Communist Party of Australia

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Issue #1618      November 13, 2013


Farmers hit by global agribusiness

With the rapid growth in trade with China and other Asian nations, there is increased interest by foreign and local corporations in agricultural production. Dairy produce is already Australia’s third largest source of agriculture exports after beef and wheat.

There is a battle for control over Warrnambool Cheese & Butter (WCB) group with Bega Cheese, Murray Goulburn (owned by Australian dairy farmers), the Canadian giant Saputo, New Zealand-based Fonterra and the Japanese Kirin Corporation in the front line.

The multi-billion dollar Saputo empire is the 10th largest dairy producer in the world and has been looking for some time to find a way to penetrate the Australian market as a means of boosting exports to expanding Asian markets.

Bega, Murray Goulburn and Lion already own around 45 percent of shares, posing problems for Saputo or Kirin to gain a majority share-holding for absolute control. WCB manufactures a range of products for Lion including the Coon and Cracker Barrel brands. Kirin already owns National Foods and through it the Dairy Farmers company in NSW.

The signing of free trade agreements with China, Japan and South Korea, and the Transpacific Partnership Agreement could also see bidding for Australia companies escalate.

The National Party is up in arms over the possible outcome of a free trade agreement with China. China is asking for the same treatment as the US when it comes to investment. Any investment proposal over $1 billion from a US company for farmland has to be referred to the Foreign Investment Review Board and then approved by the government. At present, the threshold for the same investment by a Chinese company is $248 million. The National Party is strongly opposed to raising it. Victorian Nationals are proposing that there should be a limit of $15 million on foreign ownership of rural land, regardless of its country of origin.

Some National Party members have come out strongly against Archer Daniels Midland’s plans for a $3.4 billion takeover of GrainCorp. ADM is a large US-based global food processing and marketing corporation which also handles transportation and storage of grain. GrainCorp would suite its Asian expansion plans.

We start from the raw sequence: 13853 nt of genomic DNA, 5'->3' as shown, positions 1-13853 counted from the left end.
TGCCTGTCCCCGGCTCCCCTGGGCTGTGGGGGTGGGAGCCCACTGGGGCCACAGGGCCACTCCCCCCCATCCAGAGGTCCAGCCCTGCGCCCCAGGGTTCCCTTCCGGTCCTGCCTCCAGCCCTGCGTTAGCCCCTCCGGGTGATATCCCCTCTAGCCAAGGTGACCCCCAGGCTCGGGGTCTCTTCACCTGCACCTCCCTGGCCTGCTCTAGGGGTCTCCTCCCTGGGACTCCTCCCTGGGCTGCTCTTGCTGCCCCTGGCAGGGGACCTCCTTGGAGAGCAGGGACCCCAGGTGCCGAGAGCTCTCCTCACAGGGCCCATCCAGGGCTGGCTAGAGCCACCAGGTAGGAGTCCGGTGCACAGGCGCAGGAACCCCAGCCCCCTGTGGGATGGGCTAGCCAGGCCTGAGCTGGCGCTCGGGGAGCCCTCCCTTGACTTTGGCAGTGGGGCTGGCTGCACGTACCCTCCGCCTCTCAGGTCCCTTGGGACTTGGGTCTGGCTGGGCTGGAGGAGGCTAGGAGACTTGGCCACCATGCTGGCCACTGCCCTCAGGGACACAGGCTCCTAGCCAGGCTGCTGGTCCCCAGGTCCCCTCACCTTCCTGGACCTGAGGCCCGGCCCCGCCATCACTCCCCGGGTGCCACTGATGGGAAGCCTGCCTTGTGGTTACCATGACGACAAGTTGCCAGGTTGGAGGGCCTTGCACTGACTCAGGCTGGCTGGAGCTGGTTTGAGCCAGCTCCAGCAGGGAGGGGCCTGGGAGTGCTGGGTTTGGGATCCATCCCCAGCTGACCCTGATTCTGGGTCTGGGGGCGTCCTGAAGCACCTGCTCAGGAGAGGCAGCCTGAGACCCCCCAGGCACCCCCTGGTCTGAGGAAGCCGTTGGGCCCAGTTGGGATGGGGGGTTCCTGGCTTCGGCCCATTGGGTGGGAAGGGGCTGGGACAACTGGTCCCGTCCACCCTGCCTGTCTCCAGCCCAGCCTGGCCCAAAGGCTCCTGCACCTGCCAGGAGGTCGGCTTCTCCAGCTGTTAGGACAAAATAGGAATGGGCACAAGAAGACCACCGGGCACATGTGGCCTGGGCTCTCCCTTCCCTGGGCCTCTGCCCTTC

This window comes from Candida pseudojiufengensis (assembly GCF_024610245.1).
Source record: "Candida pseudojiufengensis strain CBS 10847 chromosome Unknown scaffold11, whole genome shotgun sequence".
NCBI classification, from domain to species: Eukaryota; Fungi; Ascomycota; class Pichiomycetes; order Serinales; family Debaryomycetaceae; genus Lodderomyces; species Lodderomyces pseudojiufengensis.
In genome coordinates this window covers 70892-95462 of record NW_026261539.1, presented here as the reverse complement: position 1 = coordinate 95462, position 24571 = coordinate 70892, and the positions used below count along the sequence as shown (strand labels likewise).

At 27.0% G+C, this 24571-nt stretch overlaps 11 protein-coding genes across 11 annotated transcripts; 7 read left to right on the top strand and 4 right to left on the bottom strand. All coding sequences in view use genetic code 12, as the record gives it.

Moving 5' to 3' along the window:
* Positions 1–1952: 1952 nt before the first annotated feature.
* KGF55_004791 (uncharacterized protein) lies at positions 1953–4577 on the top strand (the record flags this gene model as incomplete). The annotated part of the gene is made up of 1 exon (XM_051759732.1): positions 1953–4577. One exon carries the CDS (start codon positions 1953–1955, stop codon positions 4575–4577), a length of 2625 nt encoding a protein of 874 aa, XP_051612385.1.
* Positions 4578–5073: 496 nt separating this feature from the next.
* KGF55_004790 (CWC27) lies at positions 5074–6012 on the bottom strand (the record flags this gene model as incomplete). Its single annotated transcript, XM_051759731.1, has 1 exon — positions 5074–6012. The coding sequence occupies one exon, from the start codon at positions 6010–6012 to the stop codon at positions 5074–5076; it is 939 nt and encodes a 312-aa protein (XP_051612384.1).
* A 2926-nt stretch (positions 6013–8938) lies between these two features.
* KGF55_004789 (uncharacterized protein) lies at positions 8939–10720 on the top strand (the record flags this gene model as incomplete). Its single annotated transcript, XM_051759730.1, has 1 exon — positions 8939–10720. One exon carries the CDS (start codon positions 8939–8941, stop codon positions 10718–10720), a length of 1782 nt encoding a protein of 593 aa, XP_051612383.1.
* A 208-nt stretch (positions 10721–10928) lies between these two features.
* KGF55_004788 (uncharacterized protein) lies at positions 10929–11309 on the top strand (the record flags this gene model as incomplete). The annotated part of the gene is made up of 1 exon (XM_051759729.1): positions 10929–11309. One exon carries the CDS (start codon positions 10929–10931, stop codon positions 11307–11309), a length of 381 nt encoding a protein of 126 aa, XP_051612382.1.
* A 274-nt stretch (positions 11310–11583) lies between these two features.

GrainCorp is the largest publicly listed agri-business on the Australian stockmarket with control of about 60 percent of the transport and storage of Australian grains – mainly wheat, but also barley and canola. It has its origins in the Australian Wheat Board which provided a single marketing desk for Australian wheat exports. For many decades it protected farmers during periods of drought or low prices on global markets with an averaging system of payments over good and bad years.

Its monopoly over exports provided considerable market power and efficiencies and was of huge benefit to growers. The single desk removed counterproductive competition, such as preventing a downward spiral of prices by desperate farmers competing for sales when prices were low.

Competition policy saw deregulation of wheat marketing in 2008, including the removal of the single desk and entry of other competing players. Already a number of smaller growers have gone out of business or been taken over as the agro-industrial businesses move in.

Deregulation will continue to drive smaller farmers off their land, whether it be wheat, milk or other products. The lifting of restrictions on imports, which has already crucified so many fruit farmers, will continue to take their toll.

Competition and deregulation policies are feeding and empowering the global agribusinesses and putting Australian farmers out of business. The sell-off of millions of dollars of land to foreign interests, in fact to private interests, is further removing control over the usage of that land by the Australian people. The profits will be largely exported, providing little benefit to the people.

The distinction between Chinese investment capital or US or Japanese capital is not the key question. Once it is privately owned and profit and market domination become the prime motives, the nationality of capital is secondary. Private ownership, lack of planning, monopolisation and deregulation are the key questions.

Next article – How much is a wharfie’s life worth?

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